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Last week we learned about Caltrans plans to tear down an existing bike and pedestrian bridge over the 101 Freeway in Encino, while breaking their promise to replace it with a new and improved version.

Now an email from Los Angeles Walks is calling on them to reverse a bad decision.

Last week, the California Department of Transportation (Caltrans) announced their intention to permanently remove and not replace a pedestrian bridge connecting communities divided by the 101 Freeway.

While Caltrans suggested other alternatives for pedestrians, such as traffic signals and crosswalks, the removal of this bridge significantly limits the mobility of those walking or rolling. Currently, the Encino Ave. Pedestrian Bridge is located in at the intersection of Encino Ave. and Killion St (see arrow).

If removed, this reduces the number of options for residents in the area to cross the 101 freeway and places at risk a similar bridge on Amestoy Ave. about half a mile to the east. With both bridges gone local Angenelos would need to walk up to 2 miles to cross the 101 at White Oak Ave. or Balboa Blvd. Or they’ll have to walk up Louise Ave., a four lane road with scant pedestrian signage and infrastructure.

This bridge provides easy and safe access for those walking or rolling to go between the neighborhood and Burbank Ave., where you’ll find grocery stores, a pre-school, businesses, and other important community assets.

In 2019 alone, these local roads (displayed on the map) saw nearly 50 collisions. That same year the community experienced a horrific street racing crash along Burbank Blvd. that killed a 19 and 25 year old. If LA City is dedicated to its #VisionZero commitment (to reach 0 traffic deaths by 2025), tearing down a community-connecting pedestrian bridge over one of City’s largest and busiest freeways is the wrong way to go.

Our call to Action! 🚨

Let Caltrans know that the community, our seniors, our students need their pedestrian bridge. And we’ve made it easy for you!

Email Caltrans Now!

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This is no April fools joke, as a new study shows popup bike lanes really do increase bicycling rates.

This is what the New York Times had to say.

The research, published online Monday in the Proceedings of the National Academy of Sciences, found that in cities where bike infrastructure was added, cycling had increased up to 48 percent more than in cities that did not add bike lanes.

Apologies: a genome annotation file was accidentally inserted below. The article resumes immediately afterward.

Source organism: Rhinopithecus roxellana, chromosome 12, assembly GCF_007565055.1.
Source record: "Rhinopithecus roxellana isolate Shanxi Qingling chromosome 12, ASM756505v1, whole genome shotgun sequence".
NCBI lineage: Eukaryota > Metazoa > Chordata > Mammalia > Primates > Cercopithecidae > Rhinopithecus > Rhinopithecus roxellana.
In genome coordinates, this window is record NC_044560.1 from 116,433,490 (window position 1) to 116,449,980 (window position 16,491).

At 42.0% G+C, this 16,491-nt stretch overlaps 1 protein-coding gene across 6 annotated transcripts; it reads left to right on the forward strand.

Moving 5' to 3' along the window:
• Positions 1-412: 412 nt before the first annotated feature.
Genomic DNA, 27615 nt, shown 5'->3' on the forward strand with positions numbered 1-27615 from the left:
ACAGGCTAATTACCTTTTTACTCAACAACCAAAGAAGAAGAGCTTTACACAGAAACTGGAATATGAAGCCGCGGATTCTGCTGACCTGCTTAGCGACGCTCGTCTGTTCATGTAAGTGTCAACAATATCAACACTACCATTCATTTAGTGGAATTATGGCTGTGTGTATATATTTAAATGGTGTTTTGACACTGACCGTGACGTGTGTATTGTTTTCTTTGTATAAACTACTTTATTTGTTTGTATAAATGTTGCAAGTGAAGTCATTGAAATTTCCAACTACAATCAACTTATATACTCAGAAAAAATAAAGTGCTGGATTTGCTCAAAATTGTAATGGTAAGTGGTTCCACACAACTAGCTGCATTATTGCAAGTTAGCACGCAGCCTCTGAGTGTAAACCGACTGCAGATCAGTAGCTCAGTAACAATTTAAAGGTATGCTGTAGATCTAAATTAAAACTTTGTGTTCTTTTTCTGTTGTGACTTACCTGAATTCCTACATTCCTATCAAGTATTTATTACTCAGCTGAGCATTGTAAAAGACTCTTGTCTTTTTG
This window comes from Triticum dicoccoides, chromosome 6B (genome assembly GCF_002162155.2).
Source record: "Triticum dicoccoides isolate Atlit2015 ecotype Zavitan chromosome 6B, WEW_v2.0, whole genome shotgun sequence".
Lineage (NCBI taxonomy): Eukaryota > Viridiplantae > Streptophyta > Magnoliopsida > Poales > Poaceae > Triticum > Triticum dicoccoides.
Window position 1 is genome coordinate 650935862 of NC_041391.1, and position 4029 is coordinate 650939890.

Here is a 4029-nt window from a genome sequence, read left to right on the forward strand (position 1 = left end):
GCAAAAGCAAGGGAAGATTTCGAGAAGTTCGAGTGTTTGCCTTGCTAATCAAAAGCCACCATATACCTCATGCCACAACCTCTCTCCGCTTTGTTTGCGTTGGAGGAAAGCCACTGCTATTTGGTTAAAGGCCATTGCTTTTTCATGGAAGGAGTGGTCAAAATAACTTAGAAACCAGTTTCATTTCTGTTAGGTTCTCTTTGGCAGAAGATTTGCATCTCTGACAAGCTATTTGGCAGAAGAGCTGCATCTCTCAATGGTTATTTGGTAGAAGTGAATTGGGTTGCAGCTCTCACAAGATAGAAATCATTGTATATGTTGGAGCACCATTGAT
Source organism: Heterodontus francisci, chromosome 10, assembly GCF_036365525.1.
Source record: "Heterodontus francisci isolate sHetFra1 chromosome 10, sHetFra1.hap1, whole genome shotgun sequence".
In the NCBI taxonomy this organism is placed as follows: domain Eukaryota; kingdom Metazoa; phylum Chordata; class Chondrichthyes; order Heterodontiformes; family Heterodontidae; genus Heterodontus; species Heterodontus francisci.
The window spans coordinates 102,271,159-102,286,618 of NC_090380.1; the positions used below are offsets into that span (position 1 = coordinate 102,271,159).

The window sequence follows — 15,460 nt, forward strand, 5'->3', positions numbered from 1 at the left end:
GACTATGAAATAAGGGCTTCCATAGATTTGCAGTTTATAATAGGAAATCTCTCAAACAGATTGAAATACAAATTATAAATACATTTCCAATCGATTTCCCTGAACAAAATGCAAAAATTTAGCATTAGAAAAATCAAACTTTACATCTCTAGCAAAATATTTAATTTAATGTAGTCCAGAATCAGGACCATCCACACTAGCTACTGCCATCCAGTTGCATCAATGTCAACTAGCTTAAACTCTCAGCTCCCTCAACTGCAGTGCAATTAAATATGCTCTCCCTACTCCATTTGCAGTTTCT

Dense cities where public transit was already popular generally saw the largest increases. In cities with lower density, more cars per capita and higher traffic speeds, the increase in cycling was more modest. Paris, which implemented its bike lane program early and had the largest pop-up bike lane program of any of the cities in the study, had one of the largest increases in riders.

“It almost seems like a natural law that the more infrastructure you have, the more cycling you will have,” said Sebastian Kraus, the study’s lead author.

The increases held up even after taking weather and changes in public transit supply and demand into account.

Then there was this.

Bicycles, unlike cars, do not emit greenhouse gases. Matthew Raifman, a doctoral student in environmental health at the Boston University School of Public Health, found in a separate study that investments in infrastructure for cycling and walking more than paid for themselves once the health benefits were taken into account.

“They increase our physical activity and reduce levels of greenhouse gas emissions and improve air quality, which all have impacts on health,” Mr. Raifman said.

Which is about as good an argument for transferring Metro highway funds to healthier and more efficient uses as you could make.

………

The former Mayor Pete could have ridden in a chauffeured limo to his first cabinet meeting as US Transportation Secretary.

If he chose to ride a bike, it was to send a message.

Thanks to Keith Johnson for the heads-up.

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Betty White was one of us.